Oct 111938
 
2.5 reels

The good deed performed by the recently deceased George and Marion (Constance Bennett) Kerby in the previous¬† Topper movie, is being undone.¬† Conniving Mrs. Parkhurst (Verree Teasdale) has convinced Mrs. Topper (Billie Burke) to divorce her husband Cosmo (Roland Young), because he checked into a hotel with a women (and explaining that it was the ghost of Marion Kerby isn’t helping).¬† So Marion has returned to Earth in ghostly form, minus her husband but now with a dog (Asta), to set things right.¬† With Mrs. Topper in France where divorces are easier to get, Cosmo and Marion travel together to win her back, and stop Mr. Parkhurst (Franklin Pangborn), a corrupt hotel manager, and a fake Baron (Alexander D’Arcy) who are after Topper’s money.

Topper, the 1937 comedy ghost story, benefited from a near perfect cast, amusing and engaging characters, and invisibility gags that were fairly new to cinema. It is a classic screwball comedy that has been copied many times. This is the first copy.

The opening credits for Topper Takes a Trip contain a thank you to Cary Grant for allowing footage from its predecessor to be used.¬†Was that part of Grant’s contract or just a way to get his name on the screen?¬†Certainly his absence leaves a hole in the film.¬†Luckily, the rest of the cast returns which, is primarily responsible for the movie being worth your time.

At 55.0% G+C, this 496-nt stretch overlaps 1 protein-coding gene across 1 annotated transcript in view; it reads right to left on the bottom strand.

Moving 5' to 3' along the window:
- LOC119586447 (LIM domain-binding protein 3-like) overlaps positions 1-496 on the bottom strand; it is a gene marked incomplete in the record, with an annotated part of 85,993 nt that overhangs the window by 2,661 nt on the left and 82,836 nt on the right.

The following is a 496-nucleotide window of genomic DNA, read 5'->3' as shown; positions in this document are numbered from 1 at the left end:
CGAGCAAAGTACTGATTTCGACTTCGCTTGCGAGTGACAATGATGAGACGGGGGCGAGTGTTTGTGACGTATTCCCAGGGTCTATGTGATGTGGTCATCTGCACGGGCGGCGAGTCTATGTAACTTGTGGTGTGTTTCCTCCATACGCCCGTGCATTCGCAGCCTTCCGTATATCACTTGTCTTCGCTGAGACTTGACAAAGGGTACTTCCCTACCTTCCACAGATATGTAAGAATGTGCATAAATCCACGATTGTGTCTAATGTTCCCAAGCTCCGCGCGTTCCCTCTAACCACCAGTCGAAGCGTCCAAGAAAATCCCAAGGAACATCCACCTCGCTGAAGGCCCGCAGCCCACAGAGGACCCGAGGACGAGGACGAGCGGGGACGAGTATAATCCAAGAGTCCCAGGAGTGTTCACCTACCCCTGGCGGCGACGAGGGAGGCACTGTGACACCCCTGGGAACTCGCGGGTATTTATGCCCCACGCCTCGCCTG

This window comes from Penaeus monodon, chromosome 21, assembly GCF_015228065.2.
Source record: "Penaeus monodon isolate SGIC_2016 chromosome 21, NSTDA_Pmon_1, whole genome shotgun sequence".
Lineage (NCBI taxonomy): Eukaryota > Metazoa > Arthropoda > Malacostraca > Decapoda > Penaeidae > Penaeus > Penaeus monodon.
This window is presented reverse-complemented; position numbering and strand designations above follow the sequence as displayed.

Roland Young, who plays the much abused title character, is an amazing physical comedian, spending much of the movie dancing, fighting, and holding conversations with thin air.¬†A short man who gave the impression of being round although he wasn’t overweight, Young could express confused bemusement no matter what he was doing and equally, could be funny no matter the circumstances.¬†He never had a better role than Cosmo Topper (although he was in a better picture, playing Uncle Willie in the classic The Philadelphia Story).¬†Billie Burke (Glinda, the Good Witch in The Wizard of Oz) is once again the flighty, shallow, Mrs. Topper.¬†With her and Young together, it would be nearly impossible to make a film that wasn’t at least watchable.¬†Constance Bennett doesn’t have the personality of the others, and without Grant, is positively anemic, but she is adequate if over shadowed.¬†And I would be derelict not to mention Asta, a wire-hair terrier that became famous in the Thin Man movies staring William Powell and Myrna Loy.¬†Few animals have been as popular, and for good reason.¬† He has the indefinable quality that makes some animals more fun to watch than others.

Unfortunately, the script has little for these comedians (and the dog) to do.¬†It starts with an eight minute recap of the first film, and then settles into a stream of slapstick gags and no-longer-impressive special effects jokes.¬†Yes, glasses float, but it isn’t enough to base a film around.¬†Most of the better material is retreads of bits from Topper.¬†This is like taking a group of Olympic athletes and putting them on a junior high football team.

While Topper Takes a Trip is based on Thorne Smith’s novel of the same name, there isn’t much of Smith’s work on screen.¬†The novel brought back not only Marion’s ghost, but George’s as well. Losing a major character is a rather large change.¬†I sympathize with the producers.¬†You can’t replace Carry Grant, but perhaps they should have tried, or given up on the project and put the actors together in something new.

Oh well.¬†There’s still a ghost (two if you count the dog), and some great character actors.¬†If you are a fan of silver screen comedies, Topper Takes a Trip is a fine way to wile away a Saturday afternoon.